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The Kosovan government has expressed confidence that the country’s New Kosovo coal-fired power plant will win final approval for funding from the World Bank.

The proposed $1.1bn modern clean coal facility is earmarked to replace an older, more polluting model of plant, but the country is in serious need of that replacement, given its ongoing power shortage problems.
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The World Bank and other development banks have limited international finance for new coal power to exceptional circumstances – so rare that Kosovo’s is the only coal plant being considered for World Bank support anywhere on Earth.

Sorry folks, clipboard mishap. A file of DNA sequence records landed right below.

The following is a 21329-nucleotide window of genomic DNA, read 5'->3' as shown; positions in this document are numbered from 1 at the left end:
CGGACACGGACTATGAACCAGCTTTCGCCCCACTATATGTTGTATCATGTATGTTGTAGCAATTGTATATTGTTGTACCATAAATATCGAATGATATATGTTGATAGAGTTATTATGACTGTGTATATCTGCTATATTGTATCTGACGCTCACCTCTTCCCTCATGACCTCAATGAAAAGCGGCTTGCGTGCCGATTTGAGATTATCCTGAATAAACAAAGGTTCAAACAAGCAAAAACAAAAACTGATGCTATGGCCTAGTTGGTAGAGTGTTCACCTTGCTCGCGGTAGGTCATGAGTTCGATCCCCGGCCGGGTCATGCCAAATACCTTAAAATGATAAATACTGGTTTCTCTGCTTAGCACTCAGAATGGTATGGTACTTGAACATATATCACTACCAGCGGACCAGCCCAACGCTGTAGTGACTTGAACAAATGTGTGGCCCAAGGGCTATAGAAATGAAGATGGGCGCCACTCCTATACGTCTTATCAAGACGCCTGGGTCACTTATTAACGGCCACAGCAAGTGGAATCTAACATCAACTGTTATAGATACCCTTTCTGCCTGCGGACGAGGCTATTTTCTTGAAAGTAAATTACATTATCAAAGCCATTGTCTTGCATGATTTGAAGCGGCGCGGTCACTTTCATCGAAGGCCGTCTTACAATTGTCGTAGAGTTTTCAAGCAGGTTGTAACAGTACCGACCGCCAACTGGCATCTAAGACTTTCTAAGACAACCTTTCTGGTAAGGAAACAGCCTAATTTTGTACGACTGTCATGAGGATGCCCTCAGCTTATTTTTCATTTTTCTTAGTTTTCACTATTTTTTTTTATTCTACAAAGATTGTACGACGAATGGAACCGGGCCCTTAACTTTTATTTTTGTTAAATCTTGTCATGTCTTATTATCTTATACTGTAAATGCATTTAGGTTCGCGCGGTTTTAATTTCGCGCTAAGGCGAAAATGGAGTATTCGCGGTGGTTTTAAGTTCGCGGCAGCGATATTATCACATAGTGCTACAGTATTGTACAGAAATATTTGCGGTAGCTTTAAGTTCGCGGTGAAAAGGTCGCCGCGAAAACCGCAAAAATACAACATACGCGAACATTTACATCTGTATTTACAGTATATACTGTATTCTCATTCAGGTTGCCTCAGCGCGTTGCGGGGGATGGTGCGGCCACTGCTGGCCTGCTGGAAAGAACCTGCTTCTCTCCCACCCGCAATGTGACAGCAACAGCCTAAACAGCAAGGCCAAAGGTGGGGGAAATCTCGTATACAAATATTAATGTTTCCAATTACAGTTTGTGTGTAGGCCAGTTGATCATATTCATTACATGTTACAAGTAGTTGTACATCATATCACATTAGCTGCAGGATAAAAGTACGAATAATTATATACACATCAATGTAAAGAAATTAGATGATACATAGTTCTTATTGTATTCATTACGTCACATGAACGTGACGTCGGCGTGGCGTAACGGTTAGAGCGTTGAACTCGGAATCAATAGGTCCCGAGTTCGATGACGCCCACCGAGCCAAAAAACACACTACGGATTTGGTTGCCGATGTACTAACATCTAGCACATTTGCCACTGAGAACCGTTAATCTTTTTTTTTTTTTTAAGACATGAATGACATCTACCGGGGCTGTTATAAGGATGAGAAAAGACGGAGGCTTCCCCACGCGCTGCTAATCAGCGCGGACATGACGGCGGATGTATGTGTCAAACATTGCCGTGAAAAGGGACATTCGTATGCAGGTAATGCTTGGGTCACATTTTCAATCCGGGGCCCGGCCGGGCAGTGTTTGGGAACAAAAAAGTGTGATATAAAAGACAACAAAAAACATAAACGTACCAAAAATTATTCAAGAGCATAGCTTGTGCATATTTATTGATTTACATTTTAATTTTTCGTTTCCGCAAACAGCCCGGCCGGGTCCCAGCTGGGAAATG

“I don’t think any of our partners wants to put at risk the future of our country,” says Kosovo’s minister for economic development, Blerand Stavileci, in reference to the World Bank’s board meeting later this year, which would finally confirm the financing.

Kosovo’s current electricity system is 97 per cent reliant on two ageing coal-fired power plants that are 46 and 35 years old.

The country has the fifth biggest lignite reserves on the planet yet outages are common due to its poor power infrastructure. According to the minister, irregular supply causes private sector losses of €$332m every year.